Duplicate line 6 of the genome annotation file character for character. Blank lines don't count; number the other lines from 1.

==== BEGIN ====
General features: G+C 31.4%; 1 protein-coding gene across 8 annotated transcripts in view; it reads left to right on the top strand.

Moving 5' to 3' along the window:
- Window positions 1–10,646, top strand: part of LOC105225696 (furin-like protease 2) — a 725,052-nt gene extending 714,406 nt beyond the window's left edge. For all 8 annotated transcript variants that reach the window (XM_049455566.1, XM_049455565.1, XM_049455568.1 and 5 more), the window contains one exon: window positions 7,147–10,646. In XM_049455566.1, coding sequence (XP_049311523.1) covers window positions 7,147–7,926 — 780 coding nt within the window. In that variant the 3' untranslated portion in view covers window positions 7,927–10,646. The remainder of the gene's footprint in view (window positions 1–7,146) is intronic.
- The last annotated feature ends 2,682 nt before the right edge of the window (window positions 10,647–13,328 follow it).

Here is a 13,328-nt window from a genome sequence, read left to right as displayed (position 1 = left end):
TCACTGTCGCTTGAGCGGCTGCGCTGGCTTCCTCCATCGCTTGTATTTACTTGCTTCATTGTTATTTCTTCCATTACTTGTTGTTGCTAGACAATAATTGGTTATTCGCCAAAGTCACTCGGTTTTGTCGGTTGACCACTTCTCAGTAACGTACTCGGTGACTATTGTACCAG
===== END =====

TCACTGTCGCTTGAGCGGCTGCGCTGGCTTCCTCCATCGCTTGTATTTACTTGCTTCATTGTTATTTCTTCCATTACTTGTTGTTGCTAGACAATAATTGGTTATTCGCCAAAGTCACTCGGTTTTGTCGGTTGACCACTTCTCAGTAACGTACTCGGTGACTATTGTACCAG